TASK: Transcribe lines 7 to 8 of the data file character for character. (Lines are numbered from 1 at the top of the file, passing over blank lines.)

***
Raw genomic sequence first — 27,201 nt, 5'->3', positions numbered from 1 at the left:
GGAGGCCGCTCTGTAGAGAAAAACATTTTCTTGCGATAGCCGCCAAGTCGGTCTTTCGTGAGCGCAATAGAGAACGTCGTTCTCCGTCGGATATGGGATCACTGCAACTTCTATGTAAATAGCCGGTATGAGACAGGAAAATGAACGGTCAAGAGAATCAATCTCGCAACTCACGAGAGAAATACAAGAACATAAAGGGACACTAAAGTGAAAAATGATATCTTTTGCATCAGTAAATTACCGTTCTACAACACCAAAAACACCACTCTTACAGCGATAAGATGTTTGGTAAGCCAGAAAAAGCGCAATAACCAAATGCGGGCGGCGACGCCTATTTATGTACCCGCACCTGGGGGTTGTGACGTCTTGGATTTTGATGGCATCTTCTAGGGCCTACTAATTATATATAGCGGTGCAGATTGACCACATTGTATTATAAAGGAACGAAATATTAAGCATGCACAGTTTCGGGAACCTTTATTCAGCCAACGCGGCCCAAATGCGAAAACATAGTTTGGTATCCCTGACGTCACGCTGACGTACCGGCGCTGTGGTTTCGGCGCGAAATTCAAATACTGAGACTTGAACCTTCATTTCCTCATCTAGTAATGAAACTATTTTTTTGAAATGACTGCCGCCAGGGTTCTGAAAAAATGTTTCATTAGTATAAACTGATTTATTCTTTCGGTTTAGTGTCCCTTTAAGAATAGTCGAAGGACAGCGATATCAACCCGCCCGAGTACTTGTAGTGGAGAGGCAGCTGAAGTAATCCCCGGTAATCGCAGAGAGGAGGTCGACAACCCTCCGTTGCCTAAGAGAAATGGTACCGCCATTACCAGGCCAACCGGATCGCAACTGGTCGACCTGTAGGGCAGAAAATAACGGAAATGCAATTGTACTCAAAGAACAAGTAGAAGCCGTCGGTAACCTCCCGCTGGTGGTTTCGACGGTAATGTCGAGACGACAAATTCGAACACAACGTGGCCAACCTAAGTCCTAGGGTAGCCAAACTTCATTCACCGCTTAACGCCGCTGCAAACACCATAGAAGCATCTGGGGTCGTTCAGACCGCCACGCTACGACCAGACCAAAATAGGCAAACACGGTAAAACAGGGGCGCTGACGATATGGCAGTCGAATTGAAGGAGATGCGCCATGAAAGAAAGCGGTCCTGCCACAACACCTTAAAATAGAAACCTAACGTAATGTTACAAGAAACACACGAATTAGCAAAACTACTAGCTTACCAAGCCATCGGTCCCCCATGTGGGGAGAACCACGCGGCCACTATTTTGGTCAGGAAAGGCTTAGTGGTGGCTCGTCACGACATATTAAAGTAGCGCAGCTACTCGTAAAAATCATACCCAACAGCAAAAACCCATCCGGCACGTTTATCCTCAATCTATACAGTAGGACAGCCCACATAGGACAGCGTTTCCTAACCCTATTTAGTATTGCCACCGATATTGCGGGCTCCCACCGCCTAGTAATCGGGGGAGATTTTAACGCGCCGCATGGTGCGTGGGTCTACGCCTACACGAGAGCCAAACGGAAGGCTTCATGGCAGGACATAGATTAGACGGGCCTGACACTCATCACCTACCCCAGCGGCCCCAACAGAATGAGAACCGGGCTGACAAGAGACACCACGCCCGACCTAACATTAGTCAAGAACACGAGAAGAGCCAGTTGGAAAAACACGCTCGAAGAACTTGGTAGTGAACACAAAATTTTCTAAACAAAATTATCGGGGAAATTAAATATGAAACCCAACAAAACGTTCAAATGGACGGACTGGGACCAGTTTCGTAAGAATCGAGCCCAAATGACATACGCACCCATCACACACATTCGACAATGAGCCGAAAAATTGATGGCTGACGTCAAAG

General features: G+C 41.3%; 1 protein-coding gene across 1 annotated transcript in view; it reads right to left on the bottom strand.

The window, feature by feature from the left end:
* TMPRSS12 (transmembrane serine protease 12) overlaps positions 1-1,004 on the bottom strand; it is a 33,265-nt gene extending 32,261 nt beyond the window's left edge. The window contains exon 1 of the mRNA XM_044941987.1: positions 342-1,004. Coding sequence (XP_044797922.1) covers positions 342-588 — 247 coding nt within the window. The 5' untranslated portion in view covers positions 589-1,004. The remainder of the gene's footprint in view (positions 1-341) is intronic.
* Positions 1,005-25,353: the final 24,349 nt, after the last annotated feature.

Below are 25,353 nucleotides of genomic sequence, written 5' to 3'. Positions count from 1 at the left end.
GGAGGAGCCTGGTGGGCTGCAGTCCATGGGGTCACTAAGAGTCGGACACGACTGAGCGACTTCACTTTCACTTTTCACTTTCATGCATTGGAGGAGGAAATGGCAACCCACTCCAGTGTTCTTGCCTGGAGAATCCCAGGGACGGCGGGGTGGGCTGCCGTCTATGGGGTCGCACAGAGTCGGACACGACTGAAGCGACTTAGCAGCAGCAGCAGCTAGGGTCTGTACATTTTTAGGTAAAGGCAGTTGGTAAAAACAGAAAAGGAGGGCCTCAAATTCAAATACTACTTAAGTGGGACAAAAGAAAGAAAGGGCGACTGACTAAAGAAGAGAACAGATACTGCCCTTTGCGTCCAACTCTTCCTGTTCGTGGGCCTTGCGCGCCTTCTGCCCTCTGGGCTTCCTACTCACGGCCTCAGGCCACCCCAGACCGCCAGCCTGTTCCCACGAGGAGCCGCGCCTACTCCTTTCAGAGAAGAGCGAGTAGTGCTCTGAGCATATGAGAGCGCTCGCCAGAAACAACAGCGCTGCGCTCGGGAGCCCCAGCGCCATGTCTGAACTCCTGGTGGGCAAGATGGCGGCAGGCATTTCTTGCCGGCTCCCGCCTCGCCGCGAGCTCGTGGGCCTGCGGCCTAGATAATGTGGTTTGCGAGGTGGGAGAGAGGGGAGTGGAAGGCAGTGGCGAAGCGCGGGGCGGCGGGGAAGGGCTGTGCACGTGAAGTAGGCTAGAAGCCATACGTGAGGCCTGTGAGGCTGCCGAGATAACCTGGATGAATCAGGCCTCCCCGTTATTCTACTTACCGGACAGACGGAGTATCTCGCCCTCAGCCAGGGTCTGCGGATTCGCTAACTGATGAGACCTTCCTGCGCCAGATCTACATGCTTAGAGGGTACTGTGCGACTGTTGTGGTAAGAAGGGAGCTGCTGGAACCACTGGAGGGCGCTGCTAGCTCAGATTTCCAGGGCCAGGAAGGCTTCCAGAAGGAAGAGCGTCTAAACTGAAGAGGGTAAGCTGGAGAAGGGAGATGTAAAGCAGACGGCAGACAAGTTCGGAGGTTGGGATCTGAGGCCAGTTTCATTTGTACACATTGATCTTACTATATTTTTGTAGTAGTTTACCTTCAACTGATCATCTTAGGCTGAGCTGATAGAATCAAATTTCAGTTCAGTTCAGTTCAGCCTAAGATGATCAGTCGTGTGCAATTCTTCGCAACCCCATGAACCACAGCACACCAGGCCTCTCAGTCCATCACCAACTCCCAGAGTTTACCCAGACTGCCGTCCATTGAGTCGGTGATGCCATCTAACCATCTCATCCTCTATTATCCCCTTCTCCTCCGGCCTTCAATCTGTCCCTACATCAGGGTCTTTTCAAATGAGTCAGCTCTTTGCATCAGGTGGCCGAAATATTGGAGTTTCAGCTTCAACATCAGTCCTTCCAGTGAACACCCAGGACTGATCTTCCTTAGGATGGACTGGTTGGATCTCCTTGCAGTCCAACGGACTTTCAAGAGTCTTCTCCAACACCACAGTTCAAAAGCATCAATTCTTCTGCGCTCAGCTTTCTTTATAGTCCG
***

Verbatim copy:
Below are 25,353 nucleotides of genomic sequence, written 5' to 3'. Positions count from 1 at the left end.
GGAGGAGCCTGGTGGGCTGCAGTCCATGGGGTCACTAAGAGTCGGACACGACTGAGCGACTTCACTTTCACTTTTCACTTTCATGCATTGGAGGAGGAAATGGCAACCCACTCCAGTGTTCTTGCCTGGAGAATCCCAGGGACGGCGGGGTGGGCTGCCGTCTATGGGGTCGCACAGAGTCGGACACGACTGAAGCGACTTAGCAGCAGCAGCAGCTAGGGTCTGTACATTTTTAGGTAAAGGCAGTTGGTAAAAACAGAAAAGGAGGGCCTCAAATTCAAATACTACTTAAGTGGGACAAAAGAAAGAAAGGGCGACTGACTAAAGAAGAGAACAGATACTGCCCTTTGCGTCCAACTCTTCCTGTTCGTGGGCCTTGCGCGCCTTCTGCCCTCTGGGCTTCCTACTCACGGCCTCAGGCCACCCCAGACCGCCAGCCTGTTCCCACGAGGAGCCGCGCCTACTCCTTTCAGAGAAGAGCGAGTAGTGCTCTGAGCATATGAGAGCGCTCGCCAGAAACAACAGCGCTGCGCTCGGGAGCCCCAGCGCCATGTCTGAACTCCTGGTGGGCAAGATGGCGGCAGGCATTTCTTGCCGGCTCCCGCCTCGCCGCGAGCTCGTGGGCCTGCGGCCTAGATAATGTGGTTTGCGAGGTGGGAGAGAGGGGAGTGGAAGGCAGTGGCGAAGCGCGGGGCGGCGGGGAAGGGCTGTGCACGTGAAGTAGGCTAGAAGCCATACGTGAGGCCTGTGAGGCTGCCGAGATAACCTGGATGAATCAGGCCTCCCCGTTATTCTACTTACCGGACAGACGGAGTATCTCGCCCTCAGCCAGGGTCTGCGGATTCGCTAACTGATGAGACCTTCCTGCGCCAGATCTACATGCTTAGAGGGTACTGTGCGACTGTTGTGGTAAGAAGGGAGCTGCTGGAACCACTGGAGGGCGCTGCTAGCTCAGATTTCCAGGGCCAGGAAGGCTTCCAGAAGGAAGAGCGTCTAAACTGAAGAGGGTAAGCTGGAGAAGGGAGATGTAAAGCAGACGGCAGACAAGTTCGGAGGTTGGGATCTGAGGCCAGTTTCATTTGTACACATTGATCTTACTATATTTTTGTAGTAGTTTACCTTCAACTGATCATCTTAGGCTGAGCTGATAGAATCAAATTTCAGTTCAGTTCAGTTCAGCCTAAGATGATCAGTCGTGTGCAATTCTTCGCAACCCCATGAACCACAGCACACCAGGCCTCTCAGTCCATCACCAACTCCCAGAGTTTACCCAGACTGCCGTCCATTGAGTCGGTGATGCCATCTAACCATCTCATCCTCTATTATCCCCTTCTCCTCCGGCCTTCAATCTGTCCCTACATCAGGGTCTTTTCAAATGAGTCAGCTCTTTGCATCAGGTGGCCGAAATATTGGAGTTTCAGCTTCAACATCAGTCCTTCCAGTGAACACCCAGGACTGATCTTCCTTAGGATGGACTGGTTGGATCTCCTTGCAGTCCAACGGACTTTCAAGAGTCTTCTCCAACACCACAGTTCAAAAGCATCAATTCTTCTGCGCTCAGCTTTCTTTATAGTCCG